British economy strikes gold with Olympic boost
Big sporting events such as the Ryder Cup or the World Cup rarely deliver the major economic boost that is anticipated by the host country.
But the UK broke free of a nine-month recession in the third quarter, helped by the 2012 Olympic Summer Games, the Office for National Statistics reported.
The UK's double-dip recession ended after the economy grew 1pc between the second and third quarters, much more than economists had expected.
The economy had shrunk for three consecutive quarters in 2008, righted itself, then sputtered along for a time before returning to recession in the last quarter of 2011.
Yesterday's data showed that the UK's economy was back to where it started in the third quarter of last year.
While our biggest trading partner has many reasons to be cheered by this good news, it does come with a strong health warning.
The data was bolstered by one-time factors, and therefore there is a danger that the economy could falter again, especially if conditions in the global economy or eurozone worsen.
The near-term outlook for the British economy remains risky. Output in Britain's services sector -- which makes up more than three-quarters of GDP -- rose by 1.3pc in the third quarter after a 0.1pc drop in the second quarter. Industrial output was 1.1pc higher, the strongest rise since the second quarter of 2010.
Construction -- which accounts for less than 7pc of GDP -- contracted by 2.5pc.
Underlying the weak growth is a chronic lack of demand. The British government is cutting back. Key export markets in the eurozone are flailing. And consumers have suffered a massive squeeze on their incomes.
In other words, no one is buying -- not the state, not the foreigners and not the shoppers.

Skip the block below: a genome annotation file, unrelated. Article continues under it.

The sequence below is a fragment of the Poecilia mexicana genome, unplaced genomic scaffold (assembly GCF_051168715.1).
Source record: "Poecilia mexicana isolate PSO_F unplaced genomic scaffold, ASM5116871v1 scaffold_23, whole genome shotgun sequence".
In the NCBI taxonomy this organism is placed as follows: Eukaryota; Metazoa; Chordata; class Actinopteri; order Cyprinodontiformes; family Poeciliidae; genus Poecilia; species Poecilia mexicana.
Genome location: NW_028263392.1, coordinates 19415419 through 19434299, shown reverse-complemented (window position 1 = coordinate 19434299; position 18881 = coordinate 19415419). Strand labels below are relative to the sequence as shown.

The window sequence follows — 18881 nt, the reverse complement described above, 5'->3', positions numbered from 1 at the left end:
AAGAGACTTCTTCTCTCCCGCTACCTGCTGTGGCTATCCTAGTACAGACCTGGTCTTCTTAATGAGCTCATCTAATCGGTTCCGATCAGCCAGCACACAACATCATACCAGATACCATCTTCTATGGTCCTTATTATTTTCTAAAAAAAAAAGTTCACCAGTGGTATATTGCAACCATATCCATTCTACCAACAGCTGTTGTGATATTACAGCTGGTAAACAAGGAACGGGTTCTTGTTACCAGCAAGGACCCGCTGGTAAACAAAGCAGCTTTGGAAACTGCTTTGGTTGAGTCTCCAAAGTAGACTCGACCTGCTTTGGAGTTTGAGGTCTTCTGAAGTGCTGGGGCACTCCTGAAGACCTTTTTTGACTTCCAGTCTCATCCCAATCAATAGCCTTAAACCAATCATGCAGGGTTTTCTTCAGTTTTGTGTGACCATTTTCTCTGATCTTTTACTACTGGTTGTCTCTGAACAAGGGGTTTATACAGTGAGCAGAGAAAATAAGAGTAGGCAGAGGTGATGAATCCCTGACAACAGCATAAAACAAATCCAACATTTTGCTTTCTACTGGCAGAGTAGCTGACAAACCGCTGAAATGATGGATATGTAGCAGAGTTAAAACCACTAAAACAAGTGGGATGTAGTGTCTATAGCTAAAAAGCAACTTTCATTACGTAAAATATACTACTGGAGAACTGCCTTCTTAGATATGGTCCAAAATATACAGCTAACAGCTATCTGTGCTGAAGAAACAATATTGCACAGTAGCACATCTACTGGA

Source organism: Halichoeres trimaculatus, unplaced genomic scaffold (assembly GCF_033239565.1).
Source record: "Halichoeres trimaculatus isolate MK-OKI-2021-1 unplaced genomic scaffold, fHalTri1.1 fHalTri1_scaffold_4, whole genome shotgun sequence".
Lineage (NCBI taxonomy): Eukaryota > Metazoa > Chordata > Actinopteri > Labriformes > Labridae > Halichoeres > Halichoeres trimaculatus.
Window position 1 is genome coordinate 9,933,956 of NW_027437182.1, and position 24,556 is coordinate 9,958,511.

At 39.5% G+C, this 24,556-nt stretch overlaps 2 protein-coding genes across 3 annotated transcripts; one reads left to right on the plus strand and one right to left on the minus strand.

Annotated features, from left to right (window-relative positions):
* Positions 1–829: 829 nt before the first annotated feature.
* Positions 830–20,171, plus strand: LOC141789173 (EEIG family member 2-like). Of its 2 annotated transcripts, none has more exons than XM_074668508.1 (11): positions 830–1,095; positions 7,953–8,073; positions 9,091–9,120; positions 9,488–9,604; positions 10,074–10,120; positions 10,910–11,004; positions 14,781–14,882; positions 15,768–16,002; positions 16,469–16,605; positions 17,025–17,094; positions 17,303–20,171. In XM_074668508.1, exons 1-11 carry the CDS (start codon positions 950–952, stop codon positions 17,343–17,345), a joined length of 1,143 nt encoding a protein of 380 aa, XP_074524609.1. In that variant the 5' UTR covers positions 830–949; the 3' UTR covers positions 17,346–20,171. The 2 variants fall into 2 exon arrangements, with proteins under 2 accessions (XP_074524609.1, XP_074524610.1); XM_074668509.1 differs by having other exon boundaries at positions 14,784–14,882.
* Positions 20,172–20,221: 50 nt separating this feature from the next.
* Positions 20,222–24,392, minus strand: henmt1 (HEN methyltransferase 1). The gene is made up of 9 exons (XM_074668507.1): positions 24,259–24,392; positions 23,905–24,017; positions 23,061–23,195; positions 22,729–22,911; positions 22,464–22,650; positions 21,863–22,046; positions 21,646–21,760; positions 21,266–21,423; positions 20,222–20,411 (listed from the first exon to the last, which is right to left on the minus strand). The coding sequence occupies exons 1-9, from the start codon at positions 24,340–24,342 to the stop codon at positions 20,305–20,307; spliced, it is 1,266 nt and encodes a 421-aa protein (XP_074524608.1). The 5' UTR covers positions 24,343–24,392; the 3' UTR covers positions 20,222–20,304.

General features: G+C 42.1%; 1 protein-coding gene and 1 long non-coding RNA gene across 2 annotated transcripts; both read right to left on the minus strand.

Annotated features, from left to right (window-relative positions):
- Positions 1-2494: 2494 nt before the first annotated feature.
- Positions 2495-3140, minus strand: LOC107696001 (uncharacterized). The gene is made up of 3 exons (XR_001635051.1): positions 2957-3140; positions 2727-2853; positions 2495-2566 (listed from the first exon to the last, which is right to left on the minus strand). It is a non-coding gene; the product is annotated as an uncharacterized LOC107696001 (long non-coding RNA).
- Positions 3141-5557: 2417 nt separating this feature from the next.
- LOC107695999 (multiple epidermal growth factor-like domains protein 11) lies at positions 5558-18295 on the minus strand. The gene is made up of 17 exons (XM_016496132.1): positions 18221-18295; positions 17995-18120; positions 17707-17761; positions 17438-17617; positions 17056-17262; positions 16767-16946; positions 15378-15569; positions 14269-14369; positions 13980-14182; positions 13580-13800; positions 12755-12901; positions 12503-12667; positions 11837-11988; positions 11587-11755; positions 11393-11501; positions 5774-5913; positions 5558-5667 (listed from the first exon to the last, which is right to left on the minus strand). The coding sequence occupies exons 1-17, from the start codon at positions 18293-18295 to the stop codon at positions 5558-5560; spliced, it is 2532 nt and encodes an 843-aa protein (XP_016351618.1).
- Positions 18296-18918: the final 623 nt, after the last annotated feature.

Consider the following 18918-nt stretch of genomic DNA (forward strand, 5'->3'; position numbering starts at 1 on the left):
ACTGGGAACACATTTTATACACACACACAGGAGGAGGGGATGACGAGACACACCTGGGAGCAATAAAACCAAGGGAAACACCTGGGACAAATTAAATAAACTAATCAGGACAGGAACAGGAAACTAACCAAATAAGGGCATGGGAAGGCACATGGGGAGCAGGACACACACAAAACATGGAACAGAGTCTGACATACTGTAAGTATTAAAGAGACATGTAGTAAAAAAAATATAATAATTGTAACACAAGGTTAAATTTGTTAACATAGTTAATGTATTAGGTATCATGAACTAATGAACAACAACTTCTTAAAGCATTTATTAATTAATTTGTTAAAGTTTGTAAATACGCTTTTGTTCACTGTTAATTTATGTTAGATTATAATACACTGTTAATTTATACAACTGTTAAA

British companies have £750bn (€934bn) of cash to invest, but they aren't spending either because they don't want to splash out a fortune on some new machinery only to discover that nobody wants what they are selling.
In effect, the economy, somewhat similar to our own, is in a state of paralysis as it waits for things to improve.
That said, the strong rise in gross domestic product will come as a relief to the coalition government, whose austerity programme has come in for fierce criticism as the economy has faltered.
The statistical office said the Olympic and Paralympic events had probably lifted growth about 0.2 percentage points through ticket sales, all of which were accounted for in the third quarter, even though tickets were being sold since 2011. Of course, employment and other parts of the economy were also thought to have been helped by the Olympics. But despite the boost, the office of statistics said it was "not possible to quantify the overall impact of the Olympics, and indeed some of the activity may have displaced other activity".
But regardless of how they crunch the numbers, the biggest sporting event in the world won another gold for the UK economy and its coalition government yesterday.